I have resorted to using checklists – but clandestine, hiding them in my file or side drawer – embarrassed that I was unable to trust that I had kept every step, action, question, material, system, deliverable in my head and needed to rely on a list, as one does when food shopping.
The 1995 AIA D200 checklist lays out the architectural design process step by step in a color by number format where all you need to do is connect the dots and voila! You have a building. The architect has the comfort of knowing what to do, when to do it, and what to look out for down the road.
According to the AIA, the D200™–1995, Project Checklist is a convenient listing of tasks a practitioner may perform on a given project. This checklist will assist the architect in recognizing required tasks and in locating the data necessary to fulfill assigned responsibilities. By providing space for notes on actions taken, assignment of tasks, and time frames for completion, AIA Document D200–1995 may also serve as a permanent record of the owner’s, contractor’s and architect’s actions and decisions.
A checklist of this sort acts as a back-up system – where I look like a hero when we get to that part of a meeting and someone says “anything else?” and I list 3 or 4 items than no one else had thought of. Don’t thank me. Thank the AIA.
Who needs scenario planning when you have a time-proven list of what to expect in front of you?
“The truly great don’t have checklists”
But architects pride themselves on keeping everything they need to know in their head. Having to rely on a checklist is a sign of weakness to some surgeons – and no doubt to architects.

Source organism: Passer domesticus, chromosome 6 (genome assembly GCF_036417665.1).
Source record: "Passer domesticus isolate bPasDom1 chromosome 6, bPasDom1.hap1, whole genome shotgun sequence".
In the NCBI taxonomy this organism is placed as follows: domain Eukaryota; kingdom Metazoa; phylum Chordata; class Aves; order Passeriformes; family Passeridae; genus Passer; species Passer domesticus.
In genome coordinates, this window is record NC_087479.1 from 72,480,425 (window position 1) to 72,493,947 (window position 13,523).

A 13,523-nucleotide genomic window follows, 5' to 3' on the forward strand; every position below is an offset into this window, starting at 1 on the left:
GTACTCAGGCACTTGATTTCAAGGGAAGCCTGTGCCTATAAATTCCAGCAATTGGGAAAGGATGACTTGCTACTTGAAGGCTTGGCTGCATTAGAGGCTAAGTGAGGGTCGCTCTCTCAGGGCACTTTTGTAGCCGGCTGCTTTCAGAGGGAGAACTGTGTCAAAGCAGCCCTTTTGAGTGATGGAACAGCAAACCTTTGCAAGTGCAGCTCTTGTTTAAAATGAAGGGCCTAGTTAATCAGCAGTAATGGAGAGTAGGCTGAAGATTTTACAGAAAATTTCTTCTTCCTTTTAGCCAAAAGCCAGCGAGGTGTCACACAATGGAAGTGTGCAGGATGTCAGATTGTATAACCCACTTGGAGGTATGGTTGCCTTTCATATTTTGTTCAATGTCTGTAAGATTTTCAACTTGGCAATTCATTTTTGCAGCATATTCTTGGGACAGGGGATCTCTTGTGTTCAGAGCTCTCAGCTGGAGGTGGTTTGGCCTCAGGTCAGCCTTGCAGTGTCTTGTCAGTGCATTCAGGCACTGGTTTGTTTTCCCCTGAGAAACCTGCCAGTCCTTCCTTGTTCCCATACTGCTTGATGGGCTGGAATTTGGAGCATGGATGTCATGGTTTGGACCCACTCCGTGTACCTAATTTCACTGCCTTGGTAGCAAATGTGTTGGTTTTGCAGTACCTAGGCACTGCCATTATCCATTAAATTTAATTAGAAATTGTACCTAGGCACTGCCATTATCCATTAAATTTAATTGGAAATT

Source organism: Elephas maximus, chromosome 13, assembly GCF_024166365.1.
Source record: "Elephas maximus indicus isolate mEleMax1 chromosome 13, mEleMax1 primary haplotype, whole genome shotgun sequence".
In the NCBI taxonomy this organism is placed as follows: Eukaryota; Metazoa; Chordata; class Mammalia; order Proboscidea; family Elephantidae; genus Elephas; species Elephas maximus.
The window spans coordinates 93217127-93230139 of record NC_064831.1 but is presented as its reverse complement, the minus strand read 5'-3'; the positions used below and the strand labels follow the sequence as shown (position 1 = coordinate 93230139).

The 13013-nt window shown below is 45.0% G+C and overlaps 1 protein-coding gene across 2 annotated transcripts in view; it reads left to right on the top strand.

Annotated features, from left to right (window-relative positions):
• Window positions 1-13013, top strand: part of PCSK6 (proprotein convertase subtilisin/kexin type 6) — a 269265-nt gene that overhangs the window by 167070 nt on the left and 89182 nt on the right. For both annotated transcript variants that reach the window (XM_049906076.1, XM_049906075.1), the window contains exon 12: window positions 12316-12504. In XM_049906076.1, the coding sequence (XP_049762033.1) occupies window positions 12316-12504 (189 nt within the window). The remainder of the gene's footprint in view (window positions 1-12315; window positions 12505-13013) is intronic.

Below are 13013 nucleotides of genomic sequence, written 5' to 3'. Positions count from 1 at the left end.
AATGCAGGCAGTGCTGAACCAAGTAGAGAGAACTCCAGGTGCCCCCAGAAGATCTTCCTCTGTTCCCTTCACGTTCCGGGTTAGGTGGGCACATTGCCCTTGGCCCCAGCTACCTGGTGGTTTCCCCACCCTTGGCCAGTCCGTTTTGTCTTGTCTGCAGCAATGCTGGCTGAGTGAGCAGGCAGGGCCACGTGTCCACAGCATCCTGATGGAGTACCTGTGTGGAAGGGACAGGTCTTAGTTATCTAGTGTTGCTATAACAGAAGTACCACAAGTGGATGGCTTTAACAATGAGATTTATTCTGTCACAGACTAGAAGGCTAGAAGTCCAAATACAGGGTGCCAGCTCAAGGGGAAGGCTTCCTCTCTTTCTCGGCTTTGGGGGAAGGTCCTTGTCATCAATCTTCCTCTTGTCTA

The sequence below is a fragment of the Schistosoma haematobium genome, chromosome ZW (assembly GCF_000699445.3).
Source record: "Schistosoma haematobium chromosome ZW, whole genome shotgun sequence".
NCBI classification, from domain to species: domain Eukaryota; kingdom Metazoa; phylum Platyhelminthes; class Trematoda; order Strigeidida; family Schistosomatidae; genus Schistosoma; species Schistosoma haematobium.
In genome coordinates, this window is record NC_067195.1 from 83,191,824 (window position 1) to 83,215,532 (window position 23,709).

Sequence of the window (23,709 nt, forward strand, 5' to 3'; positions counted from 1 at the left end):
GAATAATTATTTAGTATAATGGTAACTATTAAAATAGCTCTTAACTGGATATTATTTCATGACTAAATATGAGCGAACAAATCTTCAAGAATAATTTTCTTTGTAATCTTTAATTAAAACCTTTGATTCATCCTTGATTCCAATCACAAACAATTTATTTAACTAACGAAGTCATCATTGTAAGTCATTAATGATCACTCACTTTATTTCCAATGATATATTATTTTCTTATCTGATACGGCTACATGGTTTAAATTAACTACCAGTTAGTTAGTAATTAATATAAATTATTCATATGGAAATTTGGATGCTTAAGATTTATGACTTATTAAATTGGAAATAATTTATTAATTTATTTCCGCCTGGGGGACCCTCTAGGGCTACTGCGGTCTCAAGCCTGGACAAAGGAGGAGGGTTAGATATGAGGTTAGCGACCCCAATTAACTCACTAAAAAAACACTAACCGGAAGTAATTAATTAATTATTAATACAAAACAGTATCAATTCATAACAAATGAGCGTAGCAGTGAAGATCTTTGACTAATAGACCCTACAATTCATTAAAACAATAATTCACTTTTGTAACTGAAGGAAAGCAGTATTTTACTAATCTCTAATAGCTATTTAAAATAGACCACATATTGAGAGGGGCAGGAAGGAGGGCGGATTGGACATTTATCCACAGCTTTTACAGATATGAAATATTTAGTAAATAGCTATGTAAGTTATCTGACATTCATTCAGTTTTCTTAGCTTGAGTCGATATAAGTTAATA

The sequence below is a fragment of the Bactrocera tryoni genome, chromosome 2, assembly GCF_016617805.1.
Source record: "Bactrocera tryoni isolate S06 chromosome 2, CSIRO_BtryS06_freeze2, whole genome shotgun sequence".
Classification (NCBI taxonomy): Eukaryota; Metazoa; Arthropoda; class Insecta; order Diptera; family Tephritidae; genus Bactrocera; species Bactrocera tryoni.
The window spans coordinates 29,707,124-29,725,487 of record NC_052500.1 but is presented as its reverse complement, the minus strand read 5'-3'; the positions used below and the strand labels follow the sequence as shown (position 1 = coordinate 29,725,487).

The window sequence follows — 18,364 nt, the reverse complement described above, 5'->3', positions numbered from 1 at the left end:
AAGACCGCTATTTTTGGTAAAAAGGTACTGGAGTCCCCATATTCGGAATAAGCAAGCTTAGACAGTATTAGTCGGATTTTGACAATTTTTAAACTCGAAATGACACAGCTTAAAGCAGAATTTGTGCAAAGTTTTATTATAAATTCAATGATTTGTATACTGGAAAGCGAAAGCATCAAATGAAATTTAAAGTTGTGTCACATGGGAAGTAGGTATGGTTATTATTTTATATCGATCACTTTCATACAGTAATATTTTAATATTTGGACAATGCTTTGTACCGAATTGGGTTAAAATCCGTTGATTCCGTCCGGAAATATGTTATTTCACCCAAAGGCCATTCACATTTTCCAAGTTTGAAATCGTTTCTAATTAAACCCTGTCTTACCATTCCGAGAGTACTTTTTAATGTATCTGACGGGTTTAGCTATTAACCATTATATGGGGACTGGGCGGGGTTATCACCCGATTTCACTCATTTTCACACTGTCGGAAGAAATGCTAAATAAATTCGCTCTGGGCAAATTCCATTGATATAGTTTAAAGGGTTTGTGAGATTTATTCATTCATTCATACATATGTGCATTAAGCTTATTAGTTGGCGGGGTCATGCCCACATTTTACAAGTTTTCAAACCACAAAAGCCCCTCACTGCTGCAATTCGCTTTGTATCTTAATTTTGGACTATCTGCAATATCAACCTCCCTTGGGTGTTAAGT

Besides, as Gawande mentions, checklists aren’t cool.
As Gawande writes: “It somehow feels beneath us to use a checklist, an embarrassment. It runs counter to deeply held beliefs about how the truly great among us – those we aspire to be – handle situations of high stakes and complexity. The truly great are daring. They improvise. They do not have protocols and checklists. Maybe our idea of heroism needs updating.”
We don’t picture architects Herzog and Demeuron with a checklist. But that is probably because their staff keeps them under wraps and out of sight. But no one doubts that they keep them.
Gawande points out in his book that each project by nature of being a one-off is unique and so no one checklist will serve.
This is true – anyone who has resorted to one of the checklist books – Fred Stitt’s Working Drawing Manual, Pat Guthrie’s Cross-Check: Integrating Building Systems and Working Drawings, or Guthrie’s forthcoming 688 pages 4th edition of his The Architect’s Portable Handbook: First-Step Rules of Thumb for Building Design Publisher: from McGraw-Hill –
can attest to that. They are at best cursory, sometimes random, skipping around from reminding you to put in flashing to reminding you to submit for permit.
These field guides, handbooks and lists, by addressing the technology and science of building, give the design professional the false feeling of safety and security – they’re no substitute for covering your tracks by looking things up and crossing your T’s, nor for direct communication with your fellow project teammates and collaborators.
As one reviewer put it, “As in all of his work, Dr. Gawande latest book brilliantly reminds us all of the huge value of getting the human interaction side right to accompany the advancements in science and technology that his (and other’s) field of work has witnessed. It highlights the inadequacy of technical expertise when not joined by an equal (maybe greater) emphasis on strengthening our relationships with those we work with and care about.”
Anyone working with complexity and readers already familiar with Gawande’s previous books, Better: A Surgeon’s Notes on Performance and Complications: A Surgeon’s Notes on an Imperfect Science, will find The Checklist Manifesto no less an informative, entertaining and thought-provoking book.